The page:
Awhile back, the hardreminiscing staff waxed nostalgic about the Cincinnati Summer Pop Festival of 1970.
Acid flashback poster:
At the time we cited the sunny 40th anniversary retrospective by Brian Powers of Cincinnati’s City Beat, which began this way:
On the Saturday afternoon of June 13, 1970, a documentary was playing at the air-conditioned Albee Theatre on Fountain Square in downtown Cincinnati. It was the film Woodstock, which depicted the coming together of a new generation of Rock fans and Rock musicians. On that same humid afternoon a similar music gathering was happening just a couple of miles away.
The Cincinnati Summer Pop Festival didn’t take place on a farm, but rather at a ballpark in the West End. At Crosley Field, home of the Cincinnati Reds since 1912, 14 Rock bands played a daylong festival. With new bands like Grand Funk Railroad, Alice Cooper, Bob Seger, Mountain and Iggy Pop and the Stooges, the performers didn’t reflect the Age of Aquarius but of what was coming for Rock music in the new decade of the 1970s.
But splendid commenter Wayward Bill Chengelis has submitted a very different version:
I was at the Cincinnati Pop Festival the police were anything but congenial. It was a little more than a month after the Kent State Massacre. There were skirmishes outside on and off all day. Police cars were overturned and torched. The concert set up was the stage was in the outfield and the Cincinnati Reds didn’t want the audience on the field. There were give and take fights for the turf and the audience eventually won the field. If the audience hadn’t stolen the field there would have never been the footage of Iggy and the Stooges with the audience. Also that the end with Traffic the Cincinnati Police lined up in front of the stage and tried to one step forward, one step forward the audience out of the ballpark. It rained bottles and cans on them the front line put up their batons only to cause shard of glass to pelt the line behind them. It wasn’t pretty. The hippies who got arrested for drugs sales in and out of the venue all exchanged their clothing while in a holding cell. The cops couldn’t identify anyone from their reports and they were all released with no charges. The music was awesome but the day wasn’t as congenial as painted in this article.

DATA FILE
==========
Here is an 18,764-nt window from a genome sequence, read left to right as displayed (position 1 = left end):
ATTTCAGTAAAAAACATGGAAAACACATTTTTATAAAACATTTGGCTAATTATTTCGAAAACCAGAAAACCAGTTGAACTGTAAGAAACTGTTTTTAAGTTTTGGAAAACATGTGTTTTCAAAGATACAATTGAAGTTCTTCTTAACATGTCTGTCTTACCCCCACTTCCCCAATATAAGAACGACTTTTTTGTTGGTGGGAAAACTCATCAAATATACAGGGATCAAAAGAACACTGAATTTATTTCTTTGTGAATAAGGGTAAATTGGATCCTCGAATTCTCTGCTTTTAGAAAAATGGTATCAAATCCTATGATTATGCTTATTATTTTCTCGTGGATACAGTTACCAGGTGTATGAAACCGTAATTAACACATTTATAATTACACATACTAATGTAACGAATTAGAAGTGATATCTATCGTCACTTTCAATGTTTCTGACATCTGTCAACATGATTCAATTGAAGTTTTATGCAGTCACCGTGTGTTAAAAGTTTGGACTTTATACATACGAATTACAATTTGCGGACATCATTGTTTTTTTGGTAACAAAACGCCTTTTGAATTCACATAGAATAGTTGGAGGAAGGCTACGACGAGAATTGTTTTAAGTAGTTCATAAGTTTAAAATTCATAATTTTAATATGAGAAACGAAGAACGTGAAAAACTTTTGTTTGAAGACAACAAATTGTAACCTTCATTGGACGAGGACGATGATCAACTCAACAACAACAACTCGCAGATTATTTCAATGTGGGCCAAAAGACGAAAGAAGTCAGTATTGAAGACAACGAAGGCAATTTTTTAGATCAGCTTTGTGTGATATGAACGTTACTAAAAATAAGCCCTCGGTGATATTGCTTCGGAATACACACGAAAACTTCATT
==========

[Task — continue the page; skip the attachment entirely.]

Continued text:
Peace, Pot, Politics,
Wayward Bill Chengelis
Chairman, US Marijuana Party
Makes the hardflinching staff glad we stayed in the stands that night.
But the clothes-switching?